The unique town of Oak Bluffs features whimsical Victorian “gingerbread” cottages built in the 1800s, which vie with one another for charm and originality. In the 1800’s, before it was known as Oak Bluffs, the area was a center of revivalism among members of the Methodist and other religious faiths. Hundreds flocked to the Island to enjoy sermons and sunshine, pitching tents for temporary shelter. Over time, these tents were replaced by permanent cottages, most of which circle the open-air and recently renovated Tabernacle. Oak Bluffs has a wonderful harbor and along Sea View Avenue offers some of the Island’s most incredible ocean vistas. In addition to relishing the many restaurants and shops, visitors enjoy concerts in Ocean Park and rides on the Flying Horses, the oldest continuously operating carousel in the country, its horses hand-carved in New York City in 1876. As the Methodists expanded their summer visits, they first built wooden platforms for their tents, and then began building a community of colorful cottages around their open-air meeting center. Thus was born the Island’s only truly original architectural style, known today as Campground Gothic Revival. Some 300 cottages with “gingerbread” scrollwork details and gaily-colored paint schemes still stand at the heart of Oak Bluffs, around the central Tabernacle with its graceful arches of wrought iron. The jewel of them all is Ocean Park, with a bandstand at the center from which concerts are given on alternating Sunday nights throughout the summer. Ocean Park is also the center for the August fireworks display which traditionally draws the biggest crowds of any single Island event, and which marks the conclusion of the high summer season.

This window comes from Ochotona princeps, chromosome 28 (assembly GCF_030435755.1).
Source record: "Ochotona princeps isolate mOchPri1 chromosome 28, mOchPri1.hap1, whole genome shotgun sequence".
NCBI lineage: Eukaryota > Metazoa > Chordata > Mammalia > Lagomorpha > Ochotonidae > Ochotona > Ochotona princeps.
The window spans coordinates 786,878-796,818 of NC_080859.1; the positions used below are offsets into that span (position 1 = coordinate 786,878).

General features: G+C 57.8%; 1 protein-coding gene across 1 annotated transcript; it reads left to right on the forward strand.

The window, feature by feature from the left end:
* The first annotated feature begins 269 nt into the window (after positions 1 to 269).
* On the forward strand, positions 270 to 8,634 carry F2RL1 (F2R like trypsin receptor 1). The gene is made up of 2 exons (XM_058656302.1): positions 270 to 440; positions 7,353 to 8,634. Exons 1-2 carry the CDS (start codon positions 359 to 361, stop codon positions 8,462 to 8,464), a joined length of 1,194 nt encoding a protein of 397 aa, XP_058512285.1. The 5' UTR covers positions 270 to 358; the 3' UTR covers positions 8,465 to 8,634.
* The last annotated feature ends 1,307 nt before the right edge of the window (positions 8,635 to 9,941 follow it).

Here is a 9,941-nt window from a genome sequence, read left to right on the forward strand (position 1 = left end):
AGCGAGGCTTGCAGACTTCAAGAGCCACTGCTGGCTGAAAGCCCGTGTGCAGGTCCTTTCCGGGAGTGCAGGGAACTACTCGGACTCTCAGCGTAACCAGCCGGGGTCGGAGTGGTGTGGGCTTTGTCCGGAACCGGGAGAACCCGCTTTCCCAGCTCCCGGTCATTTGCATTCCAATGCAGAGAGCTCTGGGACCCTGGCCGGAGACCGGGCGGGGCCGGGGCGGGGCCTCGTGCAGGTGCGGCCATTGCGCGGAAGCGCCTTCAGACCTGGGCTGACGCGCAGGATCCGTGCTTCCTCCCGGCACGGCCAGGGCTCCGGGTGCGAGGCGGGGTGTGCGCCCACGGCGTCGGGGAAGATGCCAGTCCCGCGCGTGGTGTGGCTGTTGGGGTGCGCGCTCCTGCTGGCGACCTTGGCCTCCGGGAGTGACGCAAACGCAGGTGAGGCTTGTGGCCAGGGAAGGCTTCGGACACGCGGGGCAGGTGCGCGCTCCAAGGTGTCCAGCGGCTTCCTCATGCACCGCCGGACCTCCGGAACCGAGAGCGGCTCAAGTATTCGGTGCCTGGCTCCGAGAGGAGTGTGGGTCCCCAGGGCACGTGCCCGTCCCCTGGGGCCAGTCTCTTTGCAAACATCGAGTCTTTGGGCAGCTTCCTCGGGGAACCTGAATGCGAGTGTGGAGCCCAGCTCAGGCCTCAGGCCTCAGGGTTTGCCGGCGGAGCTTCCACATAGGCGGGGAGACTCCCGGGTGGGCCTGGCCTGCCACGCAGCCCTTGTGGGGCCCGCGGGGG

The streets of Edgartown, the Island’s first colonial settlement, are lined with upscale shops, art galleries, fine restaurants, and historic churches. The stately houses, many of them carefully restored sea captains’ homes, are surrounded by well-manicured lawns and blossoming gardens. Some have lovely views of the Edgartown harbor. Built in 1843 at the height of the whaling industry, the famous Old Whaling Church with its six majestic columns commands Main Street and now serves primarily as a performing arts center. Directly south of Edgartown is an area known as Katama, featuring contemporary vacation homes and a three-mile public barrier beach called South Beach, with surf on one side and protected salt pond on the other. The downtown district has a modern movie theatre and a fine assortment of shops dealing in everything from gourmet foods to designer clothes and jewelry. Along the Edgartown harbor is the yacht club, with a parade of impressive sailing craft that lasts all summer. And beside the town’s Memorial Wharf, which has a spacious public viewing platform on its roof, the Chappaquiddick ferry service takes cars and passengers back and forth all day to the island-within-an-island whose highlights include the remarkable Japanese garden, Mytoi, and the large coastal nature preserves cared for by The Trustees of Reservations.